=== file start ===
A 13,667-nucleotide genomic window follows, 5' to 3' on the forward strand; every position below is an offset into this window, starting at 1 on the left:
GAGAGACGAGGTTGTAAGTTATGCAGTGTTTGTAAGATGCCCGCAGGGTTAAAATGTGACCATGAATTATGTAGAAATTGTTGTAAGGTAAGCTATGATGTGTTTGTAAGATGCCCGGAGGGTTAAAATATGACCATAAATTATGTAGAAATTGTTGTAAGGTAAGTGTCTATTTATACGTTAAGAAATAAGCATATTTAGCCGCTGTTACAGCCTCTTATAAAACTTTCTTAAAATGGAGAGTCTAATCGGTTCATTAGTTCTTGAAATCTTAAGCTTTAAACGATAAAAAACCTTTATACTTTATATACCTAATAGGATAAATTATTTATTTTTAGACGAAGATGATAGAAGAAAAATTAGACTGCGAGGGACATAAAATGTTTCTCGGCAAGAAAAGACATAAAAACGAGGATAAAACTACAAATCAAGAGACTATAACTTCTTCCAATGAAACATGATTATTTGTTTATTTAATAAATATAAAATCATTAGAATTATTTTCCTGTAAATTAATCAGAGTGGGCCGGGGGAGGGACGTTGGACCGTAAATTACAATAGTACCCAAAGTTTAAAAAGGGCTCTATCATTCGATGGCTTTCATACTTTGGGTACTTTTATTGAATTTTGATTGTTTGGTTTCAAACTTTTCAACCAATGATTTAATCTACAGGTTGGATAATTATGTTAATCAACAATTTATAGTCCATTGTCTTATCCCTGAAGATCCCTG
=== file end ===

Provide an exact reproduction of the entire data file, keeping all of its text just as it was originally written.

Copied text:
A 13,667-nucleotide genomic window follows, 5' to 3' on the forward strand; every position below is an offset into this window, starting at 1 on the left:
GAGAGACGAGGTTGTAAGTTATGCAGTGTTTGTAAGATGCCCGCAGGGTTAAAATGTGACCATGAATTATGTAGAAATTGTTGTAAGGTAAGCTATGATGTGTTTGTAAGATGCCCGGAGGGTTAAAATATGACCATAAATTATGTAGAAATTGTTGTAAGGTAAGTGTCTATTTATACGTTAAGAAATAAGCATATTTAGCCGCTGTTACAGCCTCTTATAAAACTTTCTTAAAATGGAGAGTCTAATCGGTTCATTAGTTCTTGAAATCTTAAGCTTTAAACGATAAAAAACCTTTATACTTTATATACCTAATAGGATAAATTATTTATTTTTAGACGAAGATGATAGAAGAAAAATTAGACTGCGAGGGACATAAAATGTTTCTCGGCAAGAAAAGACATAAAAACGAGGATAAAACTACAAATCAAGAGACTATAACTTCTTCCAATGAAACATGATTATTTGTTTATTTAATAAATATAAAATCATTAGAATTATTTTCCTGTAAATTAATCAGAGTGGGCCGGGGGAGGGACGTTGGACCGTAAATTACAATAGTACCCAAAGTTTAAAAAGGGCTCTATCATTCGATGGCTTTCATACTTTGGGTACTTTTATTGAATTTTGATTGTTTGGTTTCAAACTTTTCAACCAATGATTTAATCTACAGGTTGGATAATTATGTTAATCAACAATTTATAGTCCATTGTCTTATCCCTGAAGATCCCTG